So, why can’t I be a bestselling author? Even though I have to take several months to finish a book, and stim while I write, and literally bust my butt to make sure my NT characters are behaving like real people? Why not?

Seriously, I’m The Good Author.

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8 thoughts on “Thoughts on The Good Doctor”

  1. Awesome post! I haven’t seen this show yet, but I’ve been eager to get your opinion of it ever since I first heard of it. I’m happy to hear it’s not another disappointing portrayal of autistic characters. Definitely going to add this one to my watchlist.

    Liked by 2 people

  2. pretty much everyone in my family, including me, has a form of ADHD or falls somewhere in the spectrum disorder. So I also thought the acting here was incredibly good! I always thought that about Albert Einstein (I think I read somewhere about his “unusual habits” and yes! of course we (you and I) can be a best seller authors! Hell YEAH! Great Post!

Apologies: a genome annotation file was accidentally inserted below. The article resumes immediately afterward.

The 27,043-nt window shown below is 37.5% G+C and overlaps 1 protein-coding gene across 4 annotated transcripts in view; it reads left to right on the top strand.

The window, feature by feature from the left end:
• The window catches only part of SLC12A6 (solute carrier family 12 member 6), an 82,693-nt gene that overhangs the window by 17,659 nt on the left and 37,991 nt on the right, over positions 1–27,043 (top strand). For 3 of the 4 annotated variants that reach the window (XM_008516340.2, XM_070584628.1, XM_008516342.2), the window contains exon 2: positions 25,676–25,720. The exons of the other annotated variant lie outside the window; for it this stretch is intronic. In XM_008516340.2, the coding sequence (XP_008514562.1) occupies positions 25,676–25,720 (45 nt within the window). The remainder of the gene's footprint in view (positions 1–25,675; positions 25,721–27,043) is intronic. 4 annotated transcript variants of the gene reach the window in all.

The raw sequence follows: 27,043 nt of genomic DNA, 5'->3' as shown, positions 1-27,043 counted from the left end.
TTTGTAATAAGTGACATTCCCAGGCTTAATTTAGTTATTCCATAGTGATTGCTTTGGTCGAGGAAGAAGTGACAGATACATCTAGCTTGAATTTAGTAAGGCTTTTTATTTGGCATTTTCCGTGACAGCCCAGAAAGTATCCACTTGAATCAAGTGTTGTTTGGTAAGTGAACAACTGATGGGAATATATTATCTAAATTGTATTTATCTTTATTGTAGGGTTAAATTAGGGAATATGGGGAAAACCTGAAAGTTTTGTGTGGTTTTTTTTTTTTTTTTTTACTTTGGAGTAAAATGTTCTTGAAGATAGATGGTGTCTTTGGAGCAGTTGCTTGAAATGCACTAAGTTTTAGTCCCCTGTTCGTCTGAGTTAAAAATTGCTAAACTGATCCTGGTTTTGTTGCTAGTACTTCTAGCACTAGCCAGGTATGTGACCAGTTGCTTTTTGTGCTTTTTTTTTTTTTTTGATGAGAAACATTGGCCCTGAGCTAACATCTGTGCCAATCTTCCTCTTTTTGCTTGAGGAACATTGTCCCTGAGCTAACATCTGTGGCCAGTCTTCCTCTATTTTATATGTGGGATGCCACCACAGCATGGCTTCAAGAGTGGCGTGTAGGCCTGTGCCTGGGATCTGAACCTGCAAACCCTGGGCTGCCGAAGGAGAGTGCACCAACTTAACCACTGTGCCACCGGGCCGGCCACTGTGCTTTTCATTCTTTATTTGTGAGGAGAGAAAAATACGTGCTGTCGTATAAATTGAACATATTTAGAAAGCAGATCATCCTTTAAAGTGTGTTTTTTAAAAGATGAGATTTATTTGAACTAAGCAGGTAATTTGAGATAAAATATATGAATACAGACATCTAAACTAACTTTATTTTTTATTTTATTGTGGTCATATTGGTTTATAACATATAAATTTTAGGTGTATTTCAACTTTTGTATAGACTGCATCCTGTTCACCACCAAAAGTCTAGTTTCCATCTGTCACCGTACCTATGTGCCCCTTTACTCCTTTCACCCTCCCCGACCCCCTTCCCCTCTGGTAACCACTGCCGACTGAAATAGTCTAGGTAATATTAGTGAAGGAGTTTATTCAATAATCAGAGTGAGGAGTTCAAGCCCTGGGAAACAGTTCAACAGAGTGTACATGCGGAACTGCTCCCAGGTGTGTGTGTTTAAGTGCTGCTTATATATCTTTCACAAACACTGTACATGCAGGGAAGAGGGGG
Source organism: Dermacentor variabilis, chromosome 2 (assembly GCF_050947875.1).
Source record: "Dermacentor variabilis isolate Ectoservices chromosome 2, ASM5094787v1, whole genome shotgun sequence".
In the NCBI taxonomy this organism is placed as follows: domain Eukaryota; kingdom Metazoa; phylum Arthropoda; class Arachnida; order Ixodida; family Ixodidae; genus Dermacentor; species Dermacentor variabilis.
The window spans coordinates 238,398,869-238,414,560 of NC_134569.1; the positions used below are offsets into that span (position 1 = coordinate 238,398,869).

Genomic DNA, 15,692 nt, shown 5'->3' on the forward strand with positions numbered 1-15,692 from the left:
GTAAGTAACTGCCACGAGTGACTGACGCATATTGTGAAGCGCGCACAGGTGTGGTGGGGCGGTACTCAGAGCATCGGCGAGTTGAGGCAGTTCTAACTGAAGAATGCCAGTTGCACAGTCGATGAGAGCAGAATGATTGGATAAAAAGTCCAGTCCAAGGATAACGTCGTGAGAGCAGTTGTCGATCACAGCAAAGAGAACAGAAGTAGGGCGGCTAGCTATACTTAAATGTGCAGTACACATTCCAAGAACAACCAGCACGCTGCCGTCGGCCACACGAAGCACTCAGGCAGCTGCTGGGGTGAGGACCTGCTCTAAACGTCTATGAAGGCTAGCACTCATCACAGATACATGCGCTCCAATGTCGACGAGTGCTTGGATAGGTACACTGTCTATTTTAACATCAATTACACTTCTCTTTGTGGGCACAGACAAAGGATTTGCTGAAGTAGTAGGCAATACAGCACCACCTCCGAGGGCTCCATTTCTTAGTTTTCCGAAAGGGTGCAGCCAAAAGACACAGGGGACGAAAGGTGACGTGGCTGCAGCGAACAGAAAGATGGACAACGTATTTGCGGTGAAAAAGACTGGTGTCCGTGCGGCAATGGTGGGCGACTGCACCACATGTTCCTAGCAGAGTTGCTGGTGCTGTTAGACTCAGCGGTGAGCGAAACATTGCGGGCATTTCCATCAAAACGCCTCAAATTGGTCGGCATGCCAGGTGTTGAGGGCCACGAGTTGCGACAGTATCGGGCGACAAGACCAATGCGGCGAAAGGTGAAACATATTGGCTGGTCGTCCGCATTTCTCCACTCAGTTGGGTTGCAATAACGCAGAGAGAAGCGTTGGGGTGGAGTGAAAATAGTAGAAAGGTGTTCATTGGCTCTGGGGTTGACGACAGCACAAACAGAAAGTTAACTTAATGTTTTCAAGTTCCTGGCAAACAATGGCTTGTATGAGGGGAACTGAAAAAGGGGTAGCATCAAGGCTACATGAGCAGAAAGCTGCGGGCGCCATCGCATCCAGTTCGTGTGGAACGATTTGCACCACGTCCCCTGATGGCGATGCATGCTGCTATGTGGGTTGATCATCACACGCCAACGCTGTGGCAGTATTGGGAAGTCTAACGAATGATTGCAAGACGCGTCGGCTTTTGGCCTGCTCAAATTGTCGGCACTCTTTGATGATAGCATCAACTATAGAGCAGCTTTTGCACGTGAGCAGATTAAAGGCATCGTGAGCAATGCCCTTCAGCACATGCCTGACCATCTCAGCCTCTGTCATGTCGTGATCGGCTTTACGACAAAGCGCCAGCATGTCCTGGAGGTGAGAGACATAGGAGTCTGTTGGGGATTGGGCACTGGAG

Liked by 2 people

  3. I’ve never watched any shows featuring autistic leads, because I’ve been terrified of how the depiction will be. (Well, apart from The Big Bang Theory, but they also never come right out and say Sheldon’s Asperger’s, but they treat all his “quirks” with such beauty and love. So it actually does contribute to acceptance.) Yeah, I remember seeing Freddie Highmore in The Spiderwick Chronicles and other kids’ movies when he was just a wee sprog, and I am AMAZED at what a fantastic job he’s done at mastering being autistic without actually being autistic (if that makes any sense). The most recent episode – I watched it yesterday – focused much more on his anxiety and avoiding meltdowns and OMG I am just a AKSLAHYHD mess of complete emotion. 😀